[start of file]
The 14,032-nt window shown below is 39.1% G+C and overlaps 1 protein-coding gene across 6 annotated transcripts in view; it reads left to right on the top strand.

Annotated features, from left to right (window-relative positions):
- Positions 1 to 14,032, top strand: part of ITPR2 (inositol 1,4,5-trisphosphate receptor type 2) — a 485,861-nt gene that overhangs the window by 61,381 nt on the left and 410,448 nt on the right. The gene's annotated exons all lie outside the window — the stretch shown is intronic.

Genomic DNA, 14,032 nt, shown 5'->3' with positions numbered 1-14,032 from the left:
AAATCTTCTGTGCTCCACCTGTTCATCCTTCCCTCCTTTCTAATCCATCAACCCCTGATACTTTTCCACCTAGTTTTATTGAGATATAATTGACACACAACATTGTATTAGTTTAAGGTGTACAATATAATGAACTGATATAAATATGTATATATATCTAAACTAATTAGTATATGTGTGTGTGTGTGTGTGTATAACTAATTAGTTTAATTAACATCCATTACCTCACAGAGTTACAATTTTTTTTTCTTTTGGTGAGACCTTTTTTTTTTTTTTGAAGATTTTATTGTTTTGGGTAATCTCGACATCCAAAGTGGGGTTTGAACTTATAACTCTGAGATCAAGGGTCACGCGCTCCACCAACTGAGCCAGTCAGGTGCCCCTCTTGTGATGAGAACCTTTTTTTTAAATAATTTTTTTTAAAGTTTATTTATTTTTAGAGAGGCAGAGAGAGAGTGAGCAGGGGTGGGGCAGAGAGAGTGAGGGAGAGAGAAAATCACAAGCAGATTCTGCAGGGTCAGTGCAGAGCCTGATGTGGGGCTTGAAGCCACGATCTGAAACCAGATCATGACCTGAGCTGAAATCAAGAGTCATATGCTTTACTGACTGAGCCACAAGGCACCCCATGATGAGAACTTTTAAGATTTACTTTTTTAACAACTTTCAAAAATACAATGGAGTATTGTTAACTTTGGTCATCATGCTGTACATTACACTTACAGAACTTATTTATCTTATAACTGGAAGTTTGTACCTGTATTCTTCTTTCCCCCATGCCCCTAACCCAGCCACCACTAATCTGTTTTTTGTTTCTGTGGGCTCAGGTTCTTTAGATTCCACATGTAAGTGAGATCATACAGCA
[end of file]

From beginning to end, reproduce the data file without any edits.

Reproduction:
The 14,032-nt window shown below is 39.1% G+C and overlaps 1 protein-coding gene across 6 annotated transcripts in view; it reads left to right on the top strand.

Annotated features, from left to right (window-relative positions):
- Positions 1 to 14,032, top strand: part of ITPR2 (inositol 1,4,5-trisphosphate receptor type 2) — a 485,861-nt gene that overhangs the window by 61,381 nt on the left and 410,448 nt on the right. The gene's annotated exons all lie outside the window — the stretch shown is intronic.

Genomic DNA, 14,032 nt, shown 5'->3' with positions numbered 1-14,032 from the left:
AAATCTTCTGTGCTCCACCTGTTCATCCTTCCCTCCTTTCTAATCCATCAACCCCTGATACTTTTCCACCTAGTTTTATTGAGATATAATTGACACACAACATTGTATTAGTTTAAGGTGTACAATATAATGAACTGATATAAATATGTATATATATCTAAACTAATTAGTATATGTGTGTGTGTGTGTGTGTATAACTAATTAGTTTAATTAACATCCATTACCTCACAGAGTTACAATTTTTTTTTCTTTTGGTGAGACCTTTTTTTTTTTTTTGAAGATTTTATTGTTTTGGGTAATCTCGACATCCAAAGTGGGGTTTGAACTTATAACTCTGAGATCAAGGGTCACGCGCTCCACCAACTGAGCCAGTCAGGTGCCCCTCTTGTGATGAGAACCTTTTTTTTAAATAATTTTTTTTAAAGTTTATTTATTTTTAGAGAGGCAGAGAGAGAGTGAGCAGGGGTGGGGCAGAGAGAGTGAGGGAGAGAGAAAATCACAAGCAGATTCTGCAGGGTCAGTGCAGAGCCTGATGTGGGGCTTGAAGCCACGATCTGAAACCAGATCATGACCTGAGCTGAAATCAAGAGTCATATGCTTTACTGACTGAGCCACAAGGCACCCCATGATGAGAACTTTTAAGATTTACTTTTTTAACAACTTTCAAAAATACAATGGAGTATTGTTAACTTTGGTCATCATGCTGTACATTACACTTACAGAACTTATTTATCTTATAACTGGAAGTTTGTACCTGTATTCTTCTTTCCCCCATGCCCCTAACCCAGCCACCACTAATCTGTTTTTTGTTTCTGTGGGCTCAGGTTCTTTAGATTCCACATGTAAGTGAGATCATACAGCA